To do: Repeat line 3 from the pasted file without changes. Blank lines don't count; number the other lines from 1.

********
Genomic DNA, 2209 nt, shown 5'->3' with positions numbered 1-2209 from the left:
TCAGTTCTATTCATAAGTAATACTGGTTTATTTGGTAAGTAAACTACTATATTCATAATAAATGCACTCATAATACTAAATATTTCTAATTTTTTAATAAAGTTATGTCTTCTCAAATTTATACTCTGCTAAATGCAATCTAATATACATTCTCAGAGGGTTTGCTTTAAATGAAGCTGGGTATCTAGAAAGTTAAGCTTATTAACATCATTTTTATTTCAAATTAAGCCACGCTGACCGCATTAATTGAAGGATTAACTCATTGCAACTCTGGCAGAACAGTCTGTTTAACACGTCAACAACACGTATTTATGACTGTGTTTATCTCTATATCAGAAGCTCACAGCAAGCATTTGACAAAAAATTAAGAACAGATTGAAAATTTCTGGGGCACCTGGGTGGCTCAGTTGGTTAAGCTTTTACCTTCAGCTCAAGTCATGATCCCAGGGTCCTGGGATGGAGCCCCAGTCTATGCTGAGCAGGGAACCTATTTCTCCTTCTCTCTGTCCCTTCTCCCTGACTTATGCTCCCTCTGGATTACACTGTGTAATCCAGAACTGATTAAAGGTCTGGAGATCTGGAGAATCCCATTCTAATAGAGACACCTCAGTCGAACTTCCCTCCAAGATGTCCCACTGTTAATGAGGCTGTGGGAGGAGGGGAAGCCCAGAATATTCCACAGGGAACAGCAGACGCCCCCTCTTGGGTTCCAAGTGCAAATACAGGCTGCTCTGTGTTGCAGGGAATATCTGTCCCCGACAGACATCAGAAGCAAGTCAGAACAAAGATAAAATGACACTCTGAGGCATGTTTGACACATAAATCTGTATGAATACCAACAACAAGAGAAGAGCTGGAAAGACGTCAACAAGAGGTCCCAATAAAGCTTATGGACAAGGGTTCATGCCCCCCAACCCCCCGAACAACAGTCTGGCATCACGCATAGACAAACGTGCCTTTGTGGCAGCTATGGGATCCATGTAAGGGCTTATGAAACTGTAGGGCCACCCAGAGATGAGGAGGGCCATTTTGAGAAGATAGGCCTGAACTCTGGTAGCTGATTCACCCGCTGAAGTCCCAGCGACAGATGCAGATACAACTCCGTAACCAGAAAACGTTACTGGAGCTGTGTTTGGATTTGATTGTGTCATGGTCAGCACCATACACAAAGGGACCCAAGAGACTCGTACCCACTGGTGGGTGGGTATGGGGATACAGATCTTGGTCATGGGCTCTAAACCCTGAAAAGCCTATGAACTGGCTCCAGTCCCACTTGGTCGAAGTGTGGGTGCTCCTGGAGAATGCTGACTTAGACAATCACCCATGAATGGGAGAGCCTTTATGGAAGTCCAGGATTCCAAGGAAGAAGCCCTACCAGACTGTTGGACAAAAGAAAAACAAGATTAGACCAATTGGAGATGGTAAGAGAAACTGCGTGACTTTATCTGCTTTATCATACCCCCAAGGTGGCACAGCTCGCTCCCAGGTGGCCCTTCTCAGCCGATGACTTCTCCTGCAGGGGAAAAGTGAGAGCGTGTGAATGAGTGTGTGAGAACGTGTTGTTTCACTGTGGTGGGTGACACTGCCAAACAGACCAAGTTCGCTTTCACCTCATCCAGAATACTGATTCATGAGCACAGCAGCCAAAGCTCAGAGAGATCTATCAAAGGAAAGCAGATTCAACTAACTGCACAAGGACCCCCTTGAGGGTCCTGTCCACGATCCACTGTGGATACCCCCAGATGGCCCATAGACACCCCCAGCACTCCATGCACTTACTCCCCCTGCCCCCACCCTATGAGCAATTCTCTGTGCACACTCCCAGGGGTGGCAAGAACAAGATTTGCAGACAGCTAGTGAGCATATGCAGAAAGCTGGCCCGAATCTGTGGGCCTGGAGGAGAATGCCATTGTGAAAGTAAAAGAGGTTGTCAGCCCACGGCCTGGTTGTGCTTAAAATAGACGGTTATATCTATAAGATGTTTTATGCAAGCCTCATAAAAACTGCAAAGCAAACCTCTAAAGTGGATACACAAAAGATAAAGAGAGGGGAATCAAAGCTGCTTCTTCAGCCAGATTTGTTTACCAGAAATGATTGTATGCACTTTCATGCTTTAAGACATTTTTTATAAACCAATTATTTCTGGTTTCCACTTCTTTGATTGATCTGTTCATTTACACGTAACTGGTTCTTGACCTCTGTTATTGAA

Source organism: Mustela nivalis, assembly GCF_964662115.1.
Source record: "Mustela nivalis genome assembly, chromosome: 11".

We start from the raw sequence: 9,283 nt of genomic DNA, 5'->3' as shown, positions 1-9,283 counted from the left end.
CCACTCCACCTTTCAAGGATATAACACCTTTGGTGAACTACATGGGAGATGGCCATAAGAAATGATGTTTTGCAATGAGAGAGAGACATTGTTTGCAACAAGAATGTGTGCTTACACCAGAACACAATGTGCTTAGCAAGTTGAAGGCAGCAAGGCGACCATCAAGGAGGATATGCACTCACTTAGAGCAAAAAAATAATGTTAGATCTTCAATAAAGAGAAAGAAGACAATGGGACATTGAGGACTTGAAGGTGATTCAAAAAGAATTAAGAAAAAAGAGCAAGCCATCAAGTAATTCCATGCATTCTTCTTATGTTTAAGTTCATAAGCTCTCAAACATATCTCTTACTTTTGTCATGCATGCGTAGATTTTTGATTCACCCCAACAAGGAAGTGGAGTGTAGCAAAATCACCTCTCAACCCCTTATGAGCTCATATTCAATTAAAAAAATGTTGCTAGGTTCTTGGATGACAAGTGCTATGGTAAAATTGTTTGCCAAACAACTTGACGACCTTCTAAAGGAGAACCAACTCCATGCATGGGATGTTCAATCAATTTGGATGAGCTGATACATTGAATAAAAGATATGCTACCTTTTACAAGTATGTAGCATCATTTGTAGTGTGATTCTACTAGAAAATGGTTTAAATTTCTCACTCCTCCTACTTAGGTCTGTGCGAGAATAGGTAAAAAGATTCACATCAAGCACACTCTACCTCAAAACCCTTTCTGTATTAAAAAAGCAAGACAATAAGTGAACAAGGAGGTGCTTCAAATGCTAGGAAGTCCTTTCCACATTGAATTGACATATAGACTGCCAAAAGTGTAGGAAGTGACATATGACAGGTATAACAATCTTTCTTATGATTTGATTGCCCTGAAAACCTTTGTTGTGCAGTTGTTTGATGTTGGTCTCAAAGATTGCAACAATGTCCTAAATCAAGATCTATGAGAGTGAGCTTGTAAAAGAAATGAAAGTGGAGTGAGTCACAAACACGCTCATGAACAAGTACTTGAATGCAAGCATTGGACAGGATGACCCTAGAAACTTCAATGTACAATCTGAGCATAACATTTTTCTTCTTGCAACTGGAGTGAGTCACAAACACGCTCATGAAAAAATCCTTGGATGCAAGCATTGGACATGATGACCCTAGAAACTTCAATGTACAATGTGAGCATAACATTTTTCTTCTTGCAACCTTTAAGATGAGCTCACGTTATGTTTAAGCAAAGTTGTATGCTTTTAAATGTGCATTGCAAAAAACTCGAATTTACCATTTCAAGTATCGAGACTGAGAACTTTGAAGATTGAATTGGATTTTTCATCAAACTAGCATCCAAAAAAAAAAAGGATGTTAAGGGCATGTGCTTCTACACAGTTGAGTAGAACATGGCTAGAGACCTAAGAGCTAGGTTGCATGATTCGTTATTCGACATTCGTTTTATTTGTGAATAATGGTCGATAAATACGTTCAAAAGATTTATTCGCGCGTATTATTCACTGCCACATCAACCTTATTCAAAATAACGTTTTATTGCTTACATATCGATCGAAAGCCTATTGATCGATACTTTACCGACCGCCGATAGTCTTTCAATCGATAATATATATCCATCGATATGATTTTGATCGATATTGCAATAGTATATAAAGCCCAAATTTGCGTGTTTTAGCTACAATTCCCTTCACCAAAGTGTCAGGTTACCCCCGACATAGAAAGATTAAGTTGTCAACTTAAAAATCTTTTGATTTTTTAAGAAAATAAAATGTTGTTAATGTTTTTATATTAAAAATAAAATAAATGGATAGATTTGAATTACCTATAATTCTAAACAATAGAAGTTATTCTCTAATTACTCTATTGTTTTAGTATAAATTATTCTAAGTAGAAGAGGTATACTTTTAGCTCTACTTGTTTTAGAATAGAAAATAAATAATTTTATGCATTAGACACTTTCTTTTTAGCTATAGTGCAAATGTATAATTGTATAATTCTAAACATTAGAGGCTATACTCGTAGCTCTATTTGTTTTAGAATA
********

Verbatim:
Source organism: Mustela nivalis, assembly GCF_964662115.1.